When Microsoft's (NASDAQ:MSFT) Steve Ballmer takes the stage tonight at the Las Vegas Hilton, he'll be the first of a handful of keynote speakers to address the tech-savvy crowd during this week's Consumer Electronics Show (CES).

You know the drill. The next few days will be filled with hype and vaporware of gadgetry that will never see the light of day. I guess it's true: Whatever happens in Vegas, stays in Vegas.

However, there will also be many real rollouts and head-turning announcements between now and Sunday's close of the annual exposition.

It may not seem that way when you eye the list of scheduled keynote speakers. Microsoft remains the world's largest software company, but its glory days seem to be in the rearview mirror as it drives into the playing field's flatlands.

The other CEOs set to give keynote addresses also would appear to be yesteryear darlings.

  • Ford (NYSE:F) CEO Alan Mulally revs up the early risers tomorrow morning.
  • Intel's (NASDAQ:INTC) Paul Otellini takes the stage tomorrow afternoon.
  • Nokia (NYSE:NOK) CEO Olli-Pekka Kallasvuo speaks on Friday morning, followed two hours later by Qualcomm's (NASDAQ:QCOM) Paul Jacobs.

None of these guys is working on personal hovercraft, teleportation pods, or even DeLoreans that can drive off into the 1950s. In the Hanna-Barbera grid of perceptions, they're closer to The Flintstones than The Jetsons.

However, let's take a closer look under the hoods.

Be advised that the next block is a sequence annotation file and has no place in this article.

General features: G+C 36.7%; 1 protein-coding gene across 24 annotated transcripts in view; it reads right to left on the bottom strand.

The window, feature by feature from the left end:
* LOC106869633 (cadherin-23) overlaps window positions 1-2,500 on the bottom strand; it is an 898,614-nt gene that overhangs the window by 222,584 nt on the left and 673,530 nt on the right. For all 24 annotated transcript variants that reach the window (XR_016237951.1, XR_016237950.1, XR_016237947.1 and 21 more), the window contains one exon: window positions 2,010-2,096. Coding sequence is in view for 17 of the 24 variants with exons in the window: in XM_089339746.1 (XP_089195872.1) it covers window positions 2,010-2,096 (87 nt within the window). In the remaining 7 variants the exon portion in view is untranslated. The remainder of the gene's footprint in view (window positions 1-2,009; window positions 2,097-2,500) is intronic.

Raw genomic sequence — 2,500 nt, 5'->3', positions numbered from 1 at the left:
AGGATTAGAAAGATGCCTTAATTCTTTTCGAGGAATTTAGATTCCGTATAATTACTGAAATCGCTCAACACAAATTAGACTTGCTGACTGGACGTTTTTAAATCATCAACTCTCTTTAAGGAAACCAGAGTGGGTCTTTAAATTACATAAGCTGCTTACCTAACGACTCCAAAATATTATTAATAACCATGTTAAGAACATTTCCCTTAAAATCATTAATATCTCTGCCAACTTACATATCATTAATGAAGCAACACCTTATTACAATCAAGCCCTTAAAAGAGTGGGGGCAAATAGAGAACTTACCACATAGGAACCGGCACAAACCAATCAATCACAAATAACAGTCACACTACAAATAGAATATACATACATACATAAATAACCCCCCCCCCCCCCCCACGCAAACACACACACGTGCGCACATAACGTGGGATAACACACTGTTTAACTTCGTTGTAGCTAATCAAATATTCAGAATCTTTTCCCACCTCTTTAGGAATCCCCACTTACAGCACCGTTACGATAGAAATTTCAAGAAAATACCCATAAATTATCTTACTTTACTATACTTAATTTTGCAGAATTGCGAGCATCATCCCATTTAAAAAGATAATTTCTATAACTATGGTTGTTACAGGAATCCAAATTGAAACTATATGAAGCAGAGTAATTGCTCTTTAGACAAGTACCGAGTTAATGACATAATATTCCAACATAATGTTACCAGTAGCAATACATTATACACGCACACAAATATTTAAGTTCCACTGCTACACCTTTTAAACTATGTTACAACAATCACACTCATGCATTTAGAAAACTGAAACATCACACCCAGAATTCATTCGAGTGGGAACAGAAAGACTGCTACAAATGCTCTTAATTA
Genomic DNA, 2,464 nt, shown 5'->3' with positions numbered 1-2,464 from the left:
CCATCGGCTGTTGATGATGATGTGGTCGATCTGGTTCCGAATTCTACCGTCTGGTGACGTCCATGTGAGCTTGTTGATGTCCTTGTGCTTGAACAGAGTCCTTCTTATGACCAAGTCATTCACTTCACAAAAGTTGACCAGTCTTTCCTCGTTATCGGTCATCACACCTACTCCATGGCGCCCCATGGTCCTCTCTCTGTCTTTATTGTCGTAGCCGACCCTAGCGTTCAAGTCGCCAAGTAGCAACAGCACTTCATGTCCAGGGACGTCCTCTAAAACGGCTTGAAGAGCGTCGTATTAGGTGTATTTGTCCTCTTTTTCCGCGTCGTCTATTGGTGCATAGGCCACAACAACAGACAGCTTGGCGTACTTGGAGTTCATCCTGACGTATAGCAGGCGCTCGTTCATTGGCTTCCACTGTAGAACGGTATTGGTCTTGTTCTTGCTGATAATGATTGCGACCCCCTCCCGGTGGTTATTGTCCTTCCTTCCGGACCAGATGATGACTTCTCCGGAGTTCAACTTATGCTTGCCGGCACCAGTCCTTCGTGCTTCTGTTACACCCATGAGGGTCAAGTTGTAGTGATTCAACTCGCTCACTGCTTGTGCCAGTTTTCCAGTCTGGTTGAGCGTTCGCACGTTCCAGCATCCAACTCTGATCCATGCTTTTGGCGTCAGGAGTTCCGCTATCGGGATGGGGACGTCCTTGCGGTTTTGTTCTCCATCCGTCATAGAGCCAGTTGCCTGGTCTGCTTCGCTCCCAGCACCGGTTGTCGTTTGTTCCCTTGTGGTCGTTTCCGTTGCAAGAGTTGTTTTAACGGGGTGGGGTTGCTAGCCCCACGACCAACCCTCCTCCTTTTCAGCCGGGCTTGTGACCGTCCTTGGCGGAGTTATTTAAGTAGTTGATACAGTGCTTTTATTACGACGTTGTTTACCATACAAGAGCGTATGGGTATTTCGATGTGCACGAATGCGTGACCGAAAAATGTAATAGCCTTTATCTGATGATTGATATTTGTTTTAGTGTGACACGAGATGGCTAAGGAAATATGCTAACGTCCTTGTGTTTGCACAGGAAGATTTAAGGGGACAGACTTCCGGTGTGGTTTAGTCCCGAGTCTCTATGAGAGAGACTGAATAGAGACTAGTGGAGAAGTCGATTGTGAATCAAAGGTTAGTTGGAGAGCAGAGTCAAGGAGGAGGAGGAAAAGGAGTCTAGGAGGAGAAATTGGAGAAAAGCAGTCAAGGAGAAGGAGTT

Cloud computing and open-source solutions may be eating at Microsoft's dominance, but it was able to breathe new life into its search business when it launched Bing and struck a technology deal with Yahoo! (NASDAQ:YHOO). There is also plenty of hype surrounding Project Natal for its Xbox 360 console, raising the bar on physical gamer interaction.

Ford is also a logical participant, given the rapidly evolving in-car gadgetry. Ford has been at the forefront with its SYNC technology and has already committed to pushing HD Radio and in-car Wi-Fi in 2010.

Intel's Atom chips have fueled the netbook revolution. Nokia doesn't have the same stateside sizzle as the country's leading smartphone players, but it remains the global leader in handsets.

In short, don't bury the dinosaurs just yet. They will still have plenty to say about how they intend to shape your future.

What do you think will be the biggest announcement during the CES? Share your vision in the comments box below.

Intel, Microsoft, and Nokia are Motley Fool Inside Value picks. Ford is a Stock Advisor recommendation. Motley Fool Options recommends buying Intel calls and a diagonal call strategy on Microsoft. Try any of our Foolish newsletters free for 30 days.

Longtime Fool contributor Rick Munarriz believes that whatever hype ends in Vegas, strays in Vegas. He does not own shares in any of the stocks in this article. He is also part of the Rule Breakers newsletter research team, seeking out tomorrow's ultimate growth stocks a day early. The Fool has a disclosure policy.